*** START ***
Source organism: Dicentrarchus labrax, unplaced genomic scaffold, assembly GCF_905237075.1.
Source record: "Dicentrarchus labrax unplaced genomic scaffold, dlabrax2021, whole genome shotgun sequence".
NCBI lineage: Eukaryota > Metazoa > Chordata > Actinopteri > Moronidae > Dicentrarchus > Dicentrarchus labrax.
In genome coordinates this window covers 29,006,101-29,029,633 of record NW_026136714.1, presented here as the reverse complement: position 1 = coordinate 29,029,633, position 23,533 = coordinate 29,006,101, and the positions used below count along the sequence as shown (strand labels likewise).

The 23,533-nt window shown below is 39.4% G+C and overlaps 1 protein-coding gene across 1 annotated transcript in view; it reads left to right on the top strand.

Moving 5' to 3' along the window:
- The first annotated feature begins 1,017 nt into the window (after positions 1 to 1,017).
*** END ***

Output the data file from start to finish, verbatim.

Source organism: Dicentrarchus labrax, unplaced genomic scaffold, assembly GCF_905237075.1.
Source record: "Dicentrarchus labrax unplaced genomic scaffold, dlabrax2021, whole genome shotgun sequence".
NCBI lineage: Eukaryota > Metazoa > Chordata > Actinopteri > Moronidae > Dicentrarchus > Dicentrarchus labrax.
In genome coordinates this window covers 29,006,101-29,029,633 of record NW_026136714.1, presented here as the reverse complement: position 1 = coordinate 29,029,633, position 23,533 = coordinate 29,006,101, and the positions used below count along the sequence as shown (strand labels likewise).

The 23,533-nt window shown below is 39.4% G+C and overlaps 1 protein-coding gene across 1 annotated transcript in view; it reads left to right on the top strand.

Moving 5' to 3' along the window:
- The first annotated feature begins 1,017 nt into the window (after positions 1 to 1,017).